Some time ago, shortly after accepting my first CIO role at an insurance carrier, I had a chance to spend some quality time with one of my several new bosses, the President of one of our operating companies. He was a gregarious guy with a personality as big as all outdoors. He also had a way of sneaking up on issues, then landing the “money shot” square between the eyes. I quickly learned to be a very active listener in his presence since there was always meaning, beyond the words, in what he said.
As we were discussing the state of multiple aging record keeping platforms, funding constraints for the New Year and some of the challenges related to hiring / retaining key skill sets, he suddenly leaned back with one of those very far away looks on his face. That’s when he popped the question.
“So, what is the fastest way from Point A to Point B?” he asked. Armed with advanced math skills but somewhat naive to his style I quickly offered the text book response: “a straight line”.
Smiling fleetingly, he shared his reaction which was, paraphrased, “that **** never works”. It sounds good but as a practical matter was exactly the wrong answer to the posed question.
The correct response, he shared, was to take a page from the sailing captain’s guide and always be prepared to tack. Look at the waves, the sails, the clouds and other environmental factors, always being prepared to adjust to circumstances. Being properly positioned and flexible enough to pick up the power of the wind and take advantage of “flows” can be the critical difference between a successful journey and something that ends with Titanic-like results (i.e., a scuttled ship, limited survivors). This wasn’t an argument for variable project objectives but rather recognition of the realities of organizational dynamics, an awareness of time management considerations and realization that unexpected things will always happen on a journey. More specifically, it supports the premise that these deviations from set assumptions can alter circumstances a lot. Of course the irony is that the Titanic was, sadly, on a straight line course when things went horribly, tragically, wrong for just these reasons. A blind faith that advanced technology and willpower will somehow overcome certain types of surprise events fails to recognize reality. Charging into an icepack at high speed has predictable results; the defense that it wasn’t supposed to be there is interesting, but of little practical value.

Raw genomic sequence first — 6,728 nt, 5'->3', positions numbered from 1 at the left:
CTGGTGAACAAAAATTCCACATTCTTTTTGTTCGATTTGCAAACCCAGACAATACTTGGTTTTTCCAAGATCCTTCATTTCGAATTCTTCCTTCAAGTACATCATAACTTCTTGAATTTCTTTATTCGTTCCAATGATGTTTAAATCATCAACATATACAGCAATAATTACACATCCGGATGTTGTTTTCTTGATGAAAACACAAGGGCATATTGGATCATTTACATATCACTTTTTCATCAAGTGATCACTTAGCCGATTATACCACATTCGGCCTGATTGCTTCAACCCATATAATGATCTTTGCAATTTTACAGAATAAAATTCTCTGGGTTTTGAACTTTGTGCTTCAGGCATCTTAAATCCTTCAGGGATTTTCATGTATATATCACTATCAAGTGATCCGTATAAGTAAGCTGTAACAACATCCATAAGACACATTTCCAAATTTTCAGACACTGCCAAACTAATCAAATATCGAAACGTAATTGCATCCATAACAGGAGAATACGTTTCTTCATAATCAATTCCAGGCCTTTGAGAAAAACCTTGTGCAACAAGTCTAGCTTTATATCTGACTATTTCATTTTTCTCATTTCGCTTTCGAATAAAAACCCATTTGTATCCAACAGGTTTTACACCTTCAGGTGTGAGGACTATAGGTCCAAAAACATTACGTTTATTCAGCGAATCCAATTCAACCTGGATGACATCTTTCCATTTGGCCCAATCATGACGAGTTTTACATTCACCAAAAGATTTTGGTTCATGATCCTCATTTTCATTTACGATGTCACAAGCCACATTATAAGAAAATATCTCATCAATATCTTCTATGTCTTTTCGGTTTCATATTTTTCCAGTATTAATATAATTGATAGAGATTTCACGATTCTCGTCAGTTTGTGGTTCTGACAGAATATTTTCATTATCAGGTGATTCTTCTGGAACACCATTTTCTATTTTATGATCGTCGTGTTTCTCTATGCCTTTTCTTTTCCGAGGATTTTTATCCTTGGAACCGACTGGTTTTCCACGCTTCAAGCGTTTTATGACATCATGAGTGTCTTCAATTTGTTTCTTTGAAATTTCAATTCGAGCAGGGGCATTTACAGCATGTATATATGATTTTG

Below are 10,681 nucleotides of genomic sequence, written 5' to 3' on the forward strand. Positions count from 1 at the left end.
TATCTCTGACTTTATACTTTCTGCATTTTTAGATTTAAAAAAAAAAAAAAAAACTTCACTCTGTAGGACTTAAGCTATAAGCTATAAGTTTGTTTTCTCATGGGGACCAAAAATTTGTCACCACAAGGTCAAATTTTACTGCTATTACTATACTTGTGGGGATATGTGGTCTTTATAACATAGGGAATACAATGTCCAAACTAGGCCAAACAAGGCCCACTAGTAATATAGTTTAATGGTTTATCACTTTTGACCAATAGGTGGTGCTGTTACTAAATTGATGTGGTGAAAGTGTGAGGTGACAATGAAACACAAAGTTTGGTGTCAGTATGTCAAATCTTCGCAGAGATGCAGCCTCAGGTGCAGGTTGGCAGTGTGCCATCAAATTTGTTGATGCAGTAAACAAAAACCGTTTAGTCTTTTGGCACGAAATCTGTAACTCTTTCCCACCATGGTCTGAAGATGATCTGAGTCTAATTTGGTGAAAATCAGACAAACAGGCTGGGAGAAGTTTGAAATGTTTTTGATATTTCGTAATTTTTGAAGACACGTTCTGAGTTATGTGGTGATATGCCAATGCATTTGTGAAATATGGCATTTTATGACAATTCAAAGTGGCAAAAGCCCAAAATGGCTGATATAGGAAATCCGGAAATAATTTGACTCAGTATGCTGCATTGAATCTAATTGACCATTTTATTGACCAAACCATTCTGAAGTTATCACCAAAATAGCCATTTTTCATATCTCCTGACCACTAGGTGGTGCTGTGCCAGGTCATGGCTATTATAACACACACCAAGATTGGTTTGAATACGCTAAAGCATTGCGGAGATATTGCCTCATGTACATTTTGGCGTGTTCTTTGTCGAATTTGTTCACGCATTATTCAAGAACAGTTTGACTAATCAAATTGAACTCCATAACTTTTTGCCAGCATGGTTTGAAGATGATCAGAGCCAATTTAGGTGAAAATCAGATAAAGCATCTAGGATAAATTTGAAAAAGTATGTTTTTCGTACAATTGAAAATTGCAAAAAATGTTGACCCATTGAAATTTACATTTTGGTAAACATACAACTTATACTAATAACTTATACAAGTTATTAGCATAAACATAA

The wisdom of that bit of advice has significant implications for IT organizations today. Certainly knowing where one is going is absolutely vital for CIO’s and IT managers if they are going to provide effective organizational leadership. In order for CIO’s to be constructive contributors to strategic discussions they need to aware of both technical and business issues so that effective tradeoffs can be made which enable the pursuit of specific, tangible, goals. The achievement of those goals will, by definition, be about hard work that will require unflinching navigation skills to get through the political and cultural landmines that mark every organization. At the same time, however, an unbending, contextually unaware, overly zealous pursuit of a specific long term goal that is based on a beeline between two fixed points is more than likely headed for disappointment if not outright disaster. The insurance industry is littered with examples of large scale project failures that tried to execute on the shortest line model, uninformed by the need to factor in the practical realities of both organizational and technical change.
In reality, today’s agile development philosophy is completely in synch with the sailing captain model. Going in sprints, course correcting frequently, taking advantage of lessons learned along the way and being prepared to deliver real value throughout a journey rather than focusing on singular Big Bang event at a terminal point, all suggests an incredibly valuable circumstantial awareness. These elements sharply increase the probability of organizational success for delivering on big projects while concurrently improving the odds that the delivered capabilities will meet the business needs of the enterprise. The opportunity that this methodology offers for appropriately recognizing the importance of changing environmental factors also improves project economics, by maximizing the upside potential (while minimizing the tendency to throw good money after bad). The reality is that delivering a project that matches the requirements developed years earlier, while effectively missing the current state business needs, represents a pretty hollow victory for any IT organization.
Sometimes when we hear things it takes a while for the true meaning of a conversation to be illuminated. That was certainly true of this bit of insight. The more time I spend in the insurance technology world, the greater my appreciation for the wisdom of sailing captains.